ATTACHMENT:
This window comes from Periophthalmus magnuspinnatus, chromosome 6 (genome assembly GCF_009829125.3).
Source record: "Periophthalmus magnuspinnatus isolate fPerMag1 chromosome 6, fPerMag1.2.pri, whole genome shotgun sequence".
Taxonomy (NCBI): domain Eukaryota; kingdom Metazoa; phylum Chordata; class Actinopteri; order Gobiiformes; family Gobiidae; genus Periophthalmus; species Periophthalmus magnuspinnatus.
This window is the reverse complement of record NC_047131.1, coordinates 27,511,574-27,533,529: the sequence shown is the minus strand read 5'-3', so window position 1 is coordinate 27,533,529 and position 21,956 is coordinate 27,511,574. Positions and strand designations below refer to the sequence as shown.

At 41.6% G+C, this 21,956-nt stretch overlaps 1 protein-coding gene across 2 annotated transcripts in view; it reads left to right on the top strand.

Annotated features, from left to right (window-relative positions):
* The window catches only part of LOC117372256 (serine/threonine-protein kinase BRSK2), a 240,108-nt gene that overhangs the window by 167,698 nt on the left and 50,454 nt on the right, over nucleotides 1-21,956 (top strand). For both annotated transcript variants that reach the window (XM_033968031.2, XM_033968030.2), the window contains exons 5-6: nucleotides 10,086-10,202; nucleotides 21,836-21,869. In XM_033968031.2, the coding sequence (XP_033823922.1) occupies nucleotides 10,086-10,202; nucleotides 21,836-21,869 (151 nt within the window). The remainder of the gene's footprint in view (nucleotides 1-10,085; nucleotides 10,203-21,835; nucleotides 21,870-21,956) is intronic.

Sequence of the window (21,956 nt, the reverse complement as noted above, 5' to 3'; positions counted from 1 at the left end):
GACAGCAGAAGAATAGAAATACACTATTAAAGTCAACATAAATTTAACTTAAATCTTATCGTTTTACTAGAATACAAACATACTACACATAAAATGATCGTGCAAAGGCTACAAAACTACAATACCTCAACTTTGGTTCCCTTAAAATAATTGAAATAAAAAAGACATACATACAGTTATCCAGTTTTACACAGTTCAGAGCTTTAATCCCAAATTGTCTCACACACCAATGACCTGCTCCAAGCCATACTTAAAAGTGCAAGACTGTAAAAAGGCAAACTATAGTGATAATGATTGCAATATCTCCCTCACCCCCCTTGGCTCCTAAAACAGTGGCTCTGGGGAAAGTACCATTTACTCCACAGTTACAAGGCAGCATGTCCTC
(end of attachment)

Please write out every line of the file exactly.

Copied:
This window comes from Periophthalmus magnuspinnatus, chromosome 6 (genome assembly GCF_009829125.3).
Source record: "Periophthalmus magnuspinnatus isolate fPerMag1 chromosome 6, fPerMag1.2.pri, whole genome shotgun sequence".
Taxonomy (NCBI): domain Eukaryota; kingdom Metazoa; phylum Chordata; class Actinopteri; order Gobiiformes; family Gobiidae; genus Periophthalmus; species Periophthalmus magnuspinnatus.
This window is the reverse complement of record NC_047131.1, coordinates 27,511,574-27,533,529: the sequence shown is the minus strand read 5'-3', so window position 1 is coordinate 27,533,529 and position 21,956 is coordinate 27,511,574. Positions and strand designations below refer to the sequence as shown.

At 41.6% G+C, this 21,956-nt stretch overlaps 1 protein-coding gene across 2 annotated transcripts in view; it reads left to right on the top strand.

Annotated features, from left to right (window-relative positions):
* The window catches only part of LOC117372256 (serine/threonine-protein kinase BRSK2), a 240,108-nt gene that overhangs the window by 167,698 nt on the left and 50,454 nt on the right, over nucleotides 1-21,956 (top strand). For both annotated transcript variants that reach the window (XM_033968031.2, XM_033968030.2), the window contains exons 5-6: nucleotides 10,086-10,202; nucleotides 21,836-21,869. In XM_033968031.2, the coding sequence (XP_033823922.1) occupies nucleotides 10,086-10,202; nucleotides 21,836-21,869 (151 nt within the window). The remainder of the gene's footprint in view (nucleotides 1-10,085; nucleotides 10,203-21,835; nucleotides 21,870-21,956) is intronic.

Sequence of the window (21,956 nt, the reverse complement as noted above, 5' to 3'; positions counted from 1 at the left end):
GACAGCAGAAGAATAGAAATACACTATTAAAGTCAACATAAATTTAACTTAAATCTTATCGTTTTACTAGAATACAAACATACTACACATAAAATGATCGTGCAAAGGCTACAAAACTACAATACCTCAACTTTGGTTCCCTTAAAATAATTGAAATAAAAAAGACATACATACAGTTATCCAGTTTTACACAGTTCAGAGCTTTAATCCCAAATTGTCTCACACACCAATGACCTGCTCCAAGCCATACTTAAAAGTGCAAGACTGTAAAAAGGCAAACTATAGTGATAATGATTGCAATATCTCCCTCACCCCCCTTGGCTCCTAAAACAGTGGCTCTGGGGAAAGTACCATTTACTCCACAGTTACAAGGCAGCATGTCCTC